Neighbours of Cuadrilla’s shale gas site in Lancashire are living in an “information vacuum”, campaigners said today after an apparent pause in fracking for three weeks.
Frack Free Lancashire accused the company of “refusing to engage” with the media and said local representatives who sought information about the Preston New Road site were being “fobbed off”.
Cuadrilla said it had provided updates, where asked, to local people and the media. The company also said it was analysing data and taking advice on how to “optimise” the fracking programme within what it called “the very rigorous operating boundaries” of the regulations.
Fracking began at Preston New Road on 15 October 2018 but it appears to have stopped after nearly three weeks on 2 November.
Between 18 October and 4 November, the British Geological Survey recorded 36 small earth tremors near the site. The largest was 1.1ML (local magnitude) and the most recent was 0.7ML. Six of the tremors were above 0.5ML, the red light threshold set by the traffic light system regulations at which fracking must pause for at least 18 hours. DrillOrDrop tremor tracker
Following the apparent three-week pause in fracking, Frack Free Lancashire said residents were asking questions about the situation at Preston New Road. These included suggestions that there were problems involving the impermeable membrane and the wellbore.
The group said:
“Cuadrilla are not offering any answers. Just five weeks into the fracking process, the situation is clearly not what should be expected.”
A spokesperson said:
“Local residents are living in an information vacuum. We can all see that this is not going to plan for Cuadrilla but they are refusing to allay our concerns by providing the community with the relevant facts.
“Instead, when our representatives on the Community Liaison Group question the regulators, they are fobbed off every time with excuses about “commercial sensitivity”.
“The local and national media are now coming to us looking for answers because Cuadrilla refuse to engage with them.
“If this is how the industry conducts itself when it is trying to present itself as a responsible operation, then what can we expect when they have all the permissions they need and start on their project of turning Lancashire into ‘the largest gas field in Western Europe’?”
“Optimise hydraulic fracturing programme”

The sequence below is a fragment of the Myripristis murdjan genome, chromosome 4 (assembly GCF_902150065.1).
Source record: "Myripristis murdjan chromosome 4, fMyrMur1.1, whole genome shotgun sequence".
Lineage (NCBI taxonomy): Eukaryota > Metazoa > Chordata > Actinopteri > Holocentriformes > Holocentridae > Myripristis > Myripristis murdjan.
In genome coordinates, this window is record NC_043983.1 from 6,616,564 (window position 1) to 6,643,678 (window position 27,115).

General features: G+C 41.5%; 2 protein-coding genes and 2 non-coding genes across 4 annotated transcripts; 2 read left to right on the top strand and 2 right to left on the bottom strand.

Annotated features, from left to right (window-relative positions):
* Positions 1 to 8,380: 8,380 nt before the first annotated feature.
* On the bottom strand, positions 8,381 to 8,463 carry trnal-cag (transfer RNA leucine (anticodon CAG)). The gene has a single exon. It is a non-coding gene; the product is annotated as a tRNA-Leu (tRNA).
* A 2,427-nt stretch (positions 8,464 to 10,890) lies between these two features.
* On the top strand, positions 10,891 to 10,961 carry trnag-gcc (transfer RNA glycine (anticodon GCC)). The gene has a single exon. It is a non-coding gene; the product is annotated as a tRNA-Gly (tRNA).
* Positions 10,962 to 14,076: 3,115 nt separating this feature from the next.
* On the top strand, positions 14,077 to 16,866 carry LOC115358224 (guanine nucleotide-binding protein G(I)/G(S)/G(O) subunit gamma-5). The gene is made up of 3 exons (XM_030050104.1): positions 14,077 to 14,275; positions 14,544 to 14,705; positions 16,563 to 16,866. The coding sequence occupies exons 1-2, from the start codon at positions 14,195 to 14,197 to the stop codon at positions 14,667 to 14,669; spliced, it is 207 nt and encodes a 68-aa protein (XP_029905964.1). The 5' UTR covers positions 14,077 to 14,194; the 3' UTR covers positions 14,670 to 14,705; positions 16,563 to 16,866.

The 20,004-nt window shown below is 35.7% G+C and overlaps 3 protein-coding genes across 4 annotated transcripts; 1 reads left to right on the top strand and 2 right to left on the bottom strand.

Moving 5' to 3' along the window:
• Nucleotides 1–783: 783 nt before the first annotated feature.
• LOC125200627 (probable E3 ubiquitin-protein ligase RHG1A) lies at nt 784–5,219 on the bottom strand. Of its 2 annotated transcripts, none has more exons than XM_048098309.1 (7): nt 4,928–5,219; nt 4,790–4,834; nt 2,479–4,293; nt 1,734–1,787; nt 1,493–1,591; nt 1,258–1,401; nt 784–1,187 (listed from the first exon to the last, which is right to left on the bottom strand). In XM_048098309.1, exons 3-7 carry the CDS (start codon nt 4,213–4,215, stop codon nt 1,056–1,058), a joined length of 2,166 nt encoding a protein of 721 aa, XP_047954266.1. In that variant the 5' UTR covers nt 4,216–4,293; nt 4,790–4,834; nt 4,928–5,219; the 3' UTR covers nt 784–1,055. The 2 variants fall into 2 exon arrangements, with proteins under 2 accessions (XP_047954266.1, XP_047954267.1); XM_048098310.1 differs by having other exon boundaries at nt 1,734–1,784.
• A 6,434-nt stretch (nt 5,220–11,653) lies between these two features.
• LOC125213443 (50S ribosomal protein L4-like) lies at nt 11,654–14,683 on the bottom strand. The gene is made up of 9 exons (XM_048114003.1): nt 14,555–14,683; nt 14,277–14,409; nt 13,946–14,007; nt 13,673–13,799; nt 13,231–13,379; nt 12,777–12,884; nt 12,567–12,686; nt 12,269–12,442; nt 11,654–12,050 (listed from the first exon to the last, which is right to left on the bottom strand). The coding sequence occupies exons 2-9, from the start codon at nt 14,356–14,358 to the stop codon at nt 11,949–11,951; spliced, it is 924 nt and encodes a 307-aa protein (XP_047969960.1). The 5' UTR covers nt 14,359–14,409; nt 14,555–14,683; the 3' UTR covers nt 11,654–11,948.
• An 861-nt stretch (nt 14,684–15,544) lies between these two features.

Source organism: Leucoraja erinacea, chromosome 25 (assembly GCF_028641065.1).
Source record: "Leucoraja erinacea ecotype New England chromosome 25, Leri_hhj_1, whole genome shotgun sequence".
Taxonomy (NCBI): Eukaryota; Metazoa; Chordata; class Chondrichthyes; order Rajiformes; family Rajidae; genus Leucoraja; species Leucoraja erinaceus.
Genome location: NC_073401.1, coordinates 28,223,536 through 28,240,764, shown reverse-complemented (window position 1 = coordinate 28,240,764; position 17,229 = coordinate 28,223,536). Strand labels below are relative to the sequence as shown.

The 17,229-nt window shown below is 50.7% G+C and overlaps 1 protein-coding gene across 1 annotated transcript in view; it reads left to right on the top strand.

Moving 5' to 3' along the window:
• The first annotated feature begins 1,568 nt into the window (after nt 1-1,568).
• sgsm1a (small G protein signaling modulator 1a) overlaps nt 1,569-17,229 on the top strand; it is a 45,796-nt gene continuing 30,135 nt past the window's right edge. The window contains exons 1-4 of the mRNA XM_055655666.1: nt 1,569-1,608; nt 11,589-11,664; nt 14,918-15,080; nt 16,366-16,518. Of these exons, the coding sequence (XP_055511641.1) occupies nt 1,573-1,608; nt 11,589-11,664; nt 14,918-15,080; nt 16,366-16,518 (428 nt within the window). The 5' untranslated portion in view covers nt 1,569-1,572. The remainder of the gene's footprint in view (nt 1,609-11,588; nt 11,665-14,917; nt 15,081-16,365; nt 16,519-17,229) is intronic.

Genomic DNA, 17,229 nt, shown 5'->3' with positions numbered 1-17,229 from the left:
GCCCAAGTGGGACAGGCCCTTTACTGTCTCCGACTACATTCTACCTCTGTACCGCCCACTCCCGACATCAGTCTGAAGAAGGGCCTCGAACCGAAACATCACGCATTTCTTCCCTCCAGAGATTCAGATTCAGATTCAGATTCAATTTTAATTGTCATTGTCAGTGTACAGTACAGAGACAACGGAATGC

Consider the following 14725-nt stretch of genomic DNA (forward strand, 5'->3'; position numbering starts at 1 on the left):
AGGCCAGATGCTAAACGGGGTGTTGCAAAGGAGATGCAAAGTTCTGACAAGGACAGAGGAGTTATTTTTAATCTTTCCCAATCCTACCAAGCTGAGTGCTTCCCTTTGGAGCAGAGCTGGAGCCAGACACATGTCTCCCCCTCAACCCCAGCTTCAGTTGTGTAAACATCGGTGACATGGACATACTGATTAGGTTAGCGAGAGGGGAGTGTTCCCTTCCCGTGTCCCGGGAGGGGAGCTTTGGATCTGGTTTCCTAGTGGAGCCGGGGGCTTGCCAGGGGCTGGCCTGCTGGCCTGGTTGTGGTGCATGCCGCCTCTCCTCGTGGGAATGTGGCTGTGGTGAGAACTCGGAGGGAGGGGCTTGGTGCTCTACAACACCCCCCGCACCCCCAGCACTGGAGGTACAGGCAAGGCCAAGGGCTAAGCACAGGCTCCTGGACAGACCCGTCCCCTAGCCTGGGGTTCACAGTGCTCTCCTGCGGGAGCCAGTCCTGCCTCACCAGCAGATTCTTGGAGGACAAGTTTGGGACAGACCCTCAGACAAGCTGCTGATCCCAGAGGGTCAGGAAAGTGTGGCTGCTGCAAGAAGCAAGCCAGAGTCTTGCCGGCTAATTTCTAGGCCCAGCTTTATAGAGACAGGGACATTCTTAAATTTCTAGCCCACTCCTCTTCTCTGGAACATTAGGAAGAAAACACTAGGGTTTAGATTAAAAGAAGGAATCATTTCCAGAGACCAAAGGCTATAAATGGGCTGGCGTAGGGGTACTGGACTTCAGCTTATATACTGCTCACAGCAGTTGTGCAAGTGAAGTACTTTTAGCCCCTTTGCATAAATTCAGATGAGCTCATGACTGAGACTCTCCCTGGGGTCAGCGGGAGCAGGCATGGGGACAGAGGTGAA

A spokesperson for Cuadrilla responded:
“We are continuing to test the shale gas exploration well in Preston New Road, Lancashire, and the coiled tubing remains clearly and visibly attached to the coiled tubing tower on site above the well.
“We have completed a series of smaller fracks along the length of the horizontal well to gather data to assess the micro-seismic response of the shale rock 2km below the surface.
“We have said many times in recent days and weeks, to both local people and any media who have asked for an update, that we are now analysing that data as well as drawing on expert advice to determine how we can further optimise our hydraulic fracturing programme within the very rigorous operating boundaries of the micro-seismic traffic light system.
“These updates have included the reassurance that there are no issues with well integrity and there are equally no problems with the impermeable membrane underlying the site.”
Last month, Cuadrilla’s chief executive, Francis Egan, complained in media interviews that the traffic light system could make shale gas developments in the UK commercially-unviable. The company had said a day’s delay would cost it £94,000. Mr Egan called for the red light threshold to be raised from 0.5ML to 2.0ML. He said a 4.0ML limit was used in parts of Canada.
But since then a meeting of the Preston New Road community liaison group was reportedly told that Cuadrilla would not lobby to raise the threshold. A spokesperson for the company would not comment on the meeting until the official minutes were published.
- Last week, DrillOrDrop asked Cuadrilla whether there had been any problems with the well that might be considered to be damage but which did not involve well integrity. This post will be updated with the company’s response.
“Taking great care”
The pro-fracking group, Lancashire for Shale, said this afternoon:
“In highlighting what they perceive to be a lack of activity on site, campaigners again demonstrate how little they really understand the business of minerals and hydrocarbon exploration.
“Cuadrilla will simply be taking great care to study and interpret the vast amount of data it will already have obtained from the early fracking of this well, before continuing to execute its plans.
“Unfounded claims and speculation about problems are just that – baseless and nothing more than an attempt to manufacture public concern given that the latest government survey shows opposition to fracking has fallen in the last year whilst support has remained broadly static.”